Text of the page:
Gary Hoffman, a retired Albuquerque city employee, is suing the Sandia Resort and Casino in New Mexico saying it refused to pay a $1.6 million jackpot he says he won playing the slots. The casino says the jackpot was a computer mistake.

Gaming commissions often intervene in such circumstances and make the decision as to who gets to keep the cash, in the hopes of avoiding court battles.

But figuring out how to work out the increasingly complex machines is the first challenge.

"When I'm on an investigation and go out and look at the machines I can initially get confused too," said Jerry Markling, chief of the Nevada Gaming Commission's Enforcement Division. "However, regulations require that instructions are included on the games so it makes sense to read them before playing."

In 2006, 923 cases involving more than $38 million in disputed winnings were investigated by Nevada's Gaming Commission. Of these cases, only 10 percent went the way of the patron, with a total of $1.7 million paid out by the casinos.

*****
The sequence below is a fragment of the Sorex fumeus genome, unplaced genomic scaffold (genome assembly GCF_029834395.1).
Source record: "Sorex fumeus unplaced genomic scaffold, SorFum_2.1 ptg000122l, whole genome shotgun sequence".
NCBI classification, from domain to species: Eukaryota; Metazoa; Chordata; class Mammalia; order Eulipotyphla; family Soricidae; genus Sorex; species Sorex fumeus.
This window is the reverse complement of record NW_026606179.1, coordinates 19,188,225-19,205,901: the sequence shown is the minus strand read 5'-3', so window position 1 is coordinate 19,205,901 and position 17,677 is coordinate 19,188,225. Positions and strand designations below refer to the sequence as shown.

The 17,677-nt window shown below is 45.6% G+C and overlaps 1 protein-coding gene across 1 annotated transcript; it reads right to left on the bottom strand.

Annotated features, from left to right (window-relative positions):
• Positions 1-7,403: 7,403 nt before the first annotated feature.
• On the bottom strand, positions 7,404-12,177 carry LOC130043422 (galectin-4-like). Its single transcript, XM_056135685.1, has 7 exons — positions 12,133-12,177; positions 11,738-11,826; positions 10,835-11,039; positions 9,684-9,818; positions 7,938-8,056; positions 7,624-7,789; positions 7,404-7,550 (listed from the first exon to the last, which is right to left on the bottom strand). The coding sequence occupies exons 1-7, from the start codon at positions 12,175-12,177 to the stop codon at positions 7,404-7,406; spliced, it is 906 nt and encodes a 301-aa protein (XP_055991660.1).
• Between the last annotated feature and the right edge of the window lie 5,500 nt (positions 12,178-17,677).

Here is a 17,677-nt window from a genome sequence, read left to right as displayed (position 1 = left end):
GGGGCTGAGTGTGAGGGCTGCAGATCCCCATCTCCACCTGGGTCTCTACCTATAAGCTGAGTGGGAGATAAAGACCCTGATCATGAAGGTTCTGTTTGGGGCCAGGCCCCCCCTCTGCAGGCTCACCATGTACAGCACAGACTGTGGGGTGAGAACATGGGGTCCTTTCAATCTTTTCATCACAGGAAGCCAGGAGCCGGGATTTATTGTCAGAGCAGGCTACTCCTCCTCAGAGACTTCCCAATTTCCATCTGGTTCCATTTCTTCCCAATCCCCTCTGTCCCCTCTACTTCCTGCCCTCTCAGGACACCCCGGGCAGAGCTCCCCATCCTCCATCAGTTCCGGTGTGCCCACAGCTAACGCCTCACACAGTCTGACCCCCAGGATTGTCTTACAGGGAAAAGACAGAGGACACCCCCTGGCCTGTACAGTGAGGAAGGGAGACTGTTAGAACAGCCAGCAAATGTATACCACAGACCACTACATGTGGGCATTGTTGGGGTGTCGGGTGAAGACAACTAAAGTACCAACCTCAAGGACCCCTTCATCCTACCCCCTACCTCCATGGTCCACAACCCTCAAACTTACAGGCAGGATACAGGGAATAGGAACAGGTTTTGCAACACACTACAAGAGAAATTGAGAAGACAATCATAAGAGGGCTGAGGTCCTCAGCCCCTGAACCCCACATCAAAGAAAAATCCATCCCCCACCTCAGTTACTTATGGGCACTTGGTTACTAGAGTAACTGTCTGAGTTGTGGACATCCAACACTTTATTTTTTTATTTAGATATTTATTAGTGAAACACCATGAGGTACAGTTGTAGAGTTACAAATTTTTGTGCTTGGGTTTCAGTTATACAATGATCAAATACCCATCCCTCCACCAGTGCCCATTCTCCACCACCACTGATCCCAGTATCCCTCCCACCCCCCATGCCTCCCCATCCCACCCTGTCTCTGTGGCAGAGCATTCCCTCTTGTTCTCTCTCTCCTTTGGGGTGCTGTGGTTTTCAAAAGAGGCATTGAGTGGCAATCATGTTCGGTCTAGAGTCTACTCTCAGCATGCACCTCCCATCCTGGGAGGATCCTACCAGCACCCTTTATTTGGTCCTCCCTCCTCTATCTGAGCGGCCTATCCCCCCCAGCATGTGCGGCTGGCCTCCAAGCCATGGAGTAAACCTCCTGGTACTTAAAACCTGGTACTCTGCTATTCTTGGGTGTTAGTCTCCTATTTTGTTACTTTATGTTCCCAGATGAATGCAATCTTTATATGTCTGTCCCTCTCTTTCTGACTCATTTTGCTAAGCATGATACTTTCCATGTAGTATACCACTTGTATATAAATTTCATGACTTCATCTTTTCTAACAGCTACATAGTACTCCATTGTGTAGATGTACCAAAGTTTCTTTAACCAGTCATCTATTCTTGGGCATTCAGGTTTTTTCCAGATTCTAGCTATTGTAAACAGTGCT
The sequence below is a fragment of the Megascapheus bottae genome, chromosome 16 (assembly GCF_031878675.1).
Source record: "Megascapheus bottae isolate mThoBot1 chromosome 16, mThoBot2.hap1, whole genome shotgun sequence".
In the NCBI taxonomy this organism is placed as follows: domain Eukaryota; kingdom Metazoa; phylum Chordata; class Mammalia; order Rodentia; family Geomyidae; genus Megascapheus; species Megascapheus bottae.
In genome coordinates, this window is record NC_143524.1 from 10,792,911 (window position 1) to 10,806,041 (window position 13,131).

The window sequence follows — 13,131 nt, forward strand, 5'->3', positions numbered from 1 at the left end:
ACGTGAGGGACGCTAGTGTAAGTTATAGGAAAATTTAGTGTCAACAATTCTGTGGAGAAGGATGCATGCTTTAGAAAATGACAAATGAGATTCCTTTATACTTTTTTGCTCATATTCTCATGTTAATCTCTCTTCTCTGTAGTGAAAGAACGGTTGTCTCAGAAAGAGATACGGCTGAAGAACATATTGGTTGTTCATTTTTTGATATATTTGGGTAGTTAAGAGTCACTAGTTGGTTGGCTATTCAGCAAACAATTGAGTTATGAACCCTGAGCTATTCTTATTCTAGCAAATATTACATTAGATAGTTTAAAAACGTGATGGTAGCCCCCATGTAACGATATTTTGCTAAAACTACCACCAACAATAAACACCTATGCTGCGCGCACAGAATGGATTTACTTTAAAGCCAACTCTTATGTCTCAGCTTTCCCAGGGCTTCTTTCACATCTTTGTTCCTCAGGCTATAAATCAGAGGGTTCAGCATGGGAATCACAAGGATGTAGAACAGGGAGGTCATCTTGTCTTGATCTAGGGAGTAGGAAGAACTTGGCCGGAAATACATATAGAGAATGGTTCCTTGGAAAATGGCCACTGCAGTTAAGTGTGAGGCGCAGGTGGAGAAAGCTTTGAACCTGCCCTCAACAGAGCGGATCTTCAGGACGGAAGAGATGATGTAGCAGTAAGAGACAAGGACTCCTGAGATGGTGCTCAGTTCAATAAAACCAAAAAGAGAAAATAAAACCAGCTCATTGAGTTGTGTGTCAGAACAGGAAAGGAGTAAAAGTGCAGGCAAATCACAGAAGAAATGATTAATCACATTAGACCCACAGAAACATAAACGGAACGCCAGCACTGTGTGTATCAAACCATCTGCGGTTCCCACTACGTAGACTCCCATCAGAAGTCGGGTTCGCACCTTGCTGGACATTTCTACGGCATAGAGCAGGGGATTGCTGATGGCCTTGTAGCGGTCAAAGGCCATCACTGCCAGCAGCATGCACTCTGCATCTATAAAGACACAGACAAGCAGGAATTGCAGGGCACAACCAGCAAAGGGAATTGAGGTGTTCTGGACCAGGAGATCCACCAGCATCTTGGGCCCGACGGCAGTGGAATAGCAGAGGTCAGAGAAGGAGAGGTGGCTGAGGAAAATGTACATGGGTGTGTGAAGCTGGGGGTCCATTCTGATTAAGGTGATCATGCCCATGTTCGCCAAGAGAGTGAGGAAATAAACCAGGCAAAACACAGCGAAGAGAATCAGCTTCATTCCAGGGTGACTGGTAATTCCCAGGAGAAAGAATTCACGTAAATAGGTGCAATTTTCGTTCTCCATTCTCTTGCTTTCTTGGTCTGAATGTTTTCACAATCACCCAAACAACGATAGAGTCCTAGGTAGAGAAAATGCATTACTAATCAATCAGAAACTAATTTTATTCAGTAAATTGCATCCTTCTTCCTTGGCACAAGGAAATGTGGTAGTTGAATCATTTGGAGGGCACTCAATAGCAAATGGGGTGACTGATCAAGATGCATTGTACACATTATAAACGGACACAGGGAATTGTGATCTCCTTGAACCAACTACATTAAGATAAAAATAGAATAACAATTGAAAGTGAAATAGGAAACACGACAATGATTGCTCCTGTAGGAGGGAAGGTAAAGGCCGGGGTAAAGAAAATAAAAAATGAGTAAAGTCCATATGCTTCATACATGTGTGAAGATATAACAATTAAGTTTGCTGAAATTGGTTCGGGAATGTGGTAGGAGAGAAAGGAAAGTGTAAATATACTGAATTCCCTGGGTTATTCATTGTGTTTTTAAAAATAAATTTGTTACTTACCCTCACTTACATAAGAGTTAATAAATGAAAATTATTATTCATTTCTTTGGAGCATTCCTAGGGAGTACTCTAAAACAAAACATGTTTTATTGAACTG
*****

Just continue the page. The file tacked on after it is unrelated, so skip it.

"Our investigations usually find that the patron simply misunderstood the payout rules, but sometimes it's people hoping to get rich by taking a shot," Markling said.

Experts say the grand trick of successful casinos is not to try and take everyone's money in one fell swoop. It is to get players to participate in games where the casino has a very small statistical edge in winning.

"Nobody wants to lose everything within the first three minutes," said professor I. Nelson Rose, of Whitier Law School in Costa Mesa Calif., who developed one of the first casino-law classes. "People are buying time and the longer they sit at a slot machine they happier they are — even if they ultimately go away with a loss."

The flashing lights, alcohol and lack of windows or clocks place many people into a land of fantasy. Casinos want their patrons to win small victories and feel good — so long as, in the end, they come out on top.

"The money they [let] you win or what they give you for free is overwhelmingly dwarfed by what they know you'll lose," said Scoblete.

Each and every day, casinos rake in the cash with none of the hoopla that accompanies a patron hitting the jackpot. After all, if you advertise yourself as unbeatable then soon enough people will stop wanting to play with you.